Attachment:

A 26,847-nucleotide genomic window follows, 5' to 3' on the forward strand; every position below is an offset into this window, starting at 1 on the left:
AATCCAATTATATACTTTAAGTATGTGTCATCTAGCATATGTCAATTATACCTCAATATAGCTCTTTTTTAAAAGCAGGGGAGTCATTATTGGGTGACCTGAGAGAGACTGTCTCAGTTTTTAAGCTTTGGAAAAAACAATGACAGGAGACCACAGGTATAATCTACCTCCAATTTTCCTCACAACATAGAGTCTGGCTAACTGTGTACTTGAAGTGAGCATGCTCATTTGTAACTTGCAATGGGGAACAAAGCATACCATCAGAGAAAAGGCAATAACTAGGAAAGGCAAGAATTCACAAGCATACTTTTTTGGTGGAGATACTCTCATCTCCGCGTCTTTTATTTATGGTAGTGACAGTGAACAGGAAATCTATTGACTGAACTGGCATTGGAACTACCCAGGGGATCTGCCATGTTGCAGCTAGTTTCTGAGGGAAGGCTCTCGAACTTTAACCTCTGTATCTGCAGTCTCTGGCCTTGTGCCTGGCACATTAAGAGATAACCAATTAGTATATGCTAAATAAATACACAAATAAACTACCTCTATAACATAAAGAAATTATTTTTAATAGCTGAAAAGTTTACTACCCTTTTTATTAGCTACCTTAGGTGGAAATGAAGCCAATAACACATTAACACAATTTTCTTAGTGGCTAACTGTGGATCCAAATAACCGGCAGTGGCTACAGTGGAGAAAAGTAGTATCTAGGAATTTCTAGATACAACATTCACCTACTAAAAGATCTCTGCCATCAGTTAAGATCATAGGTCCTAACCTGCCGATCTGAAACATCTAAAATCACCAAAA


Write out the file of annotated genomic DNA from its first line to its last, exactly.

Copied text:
A 26,847-nucleotide genomic window follows, 5' to 3' on the forward strand; every position below is an offset into this window, starting at 1 on the left:
AATCCAATTATATACTTTAAGTATGTGTCATCTAGCATATGTCAATTATACCTCAATATAGCTCTTTTTTAAAAGCAGGGGAGTCATTATTGGGTGACCTGAGAGAGACTGTCTCAGTTTTTAAGCTTTGGAAAAAACAATGACAGGAGACCACAGGTATAATCTACCTCCAATTTTCCTCACAACATAGAGTCTGGCTAACTGTGTACTTGAAGTGAGCATGCTCATTTGTAACTTGCAATGGGGAACAAAGCATACCATCAGAGAAAAGGCAATAACTAGGAAAGGCAAGAATTCACAAGCATACTTTTTTGGTGGAGATACTCTCATCTCCGCGTCTTTTATTTATGGTAGTGACAGTGAACAGGAAATCTATTGACTGAACTGGCATTGGAACTACCCAGGGGATCTGCCATGTTGCAGCTAGTTTCTGAGGGAAGGCTCTCGAACTTTAACCTCTGTATCTGCAGTCTCTGGCCTTGTGCCTGGCACATTAAGAGATAACCAATTAGTATATGCTAAATAAATACACAAATAAACTACCTCTATAACATAAAGAAATTATTTTTAATAGCTGAAAAGTTTACTACCCTTTTTATTAGCTACCTTAGGTGGAAATGAAGCCAATAACACATTAACACAATTTTCTTAGTGGCTAACTGTGGATCCAAATAACCGGCAGTGGCTACAGTGGAGAAAAGTAGTATCTAGGAATTTCTAGATACAACATTCACCTACTAAAAGATCTCTGCCATCAGTTAAGATCATAGGTCCTAACCTGCCGATCTGAAACATCTAAAATCACCAAAA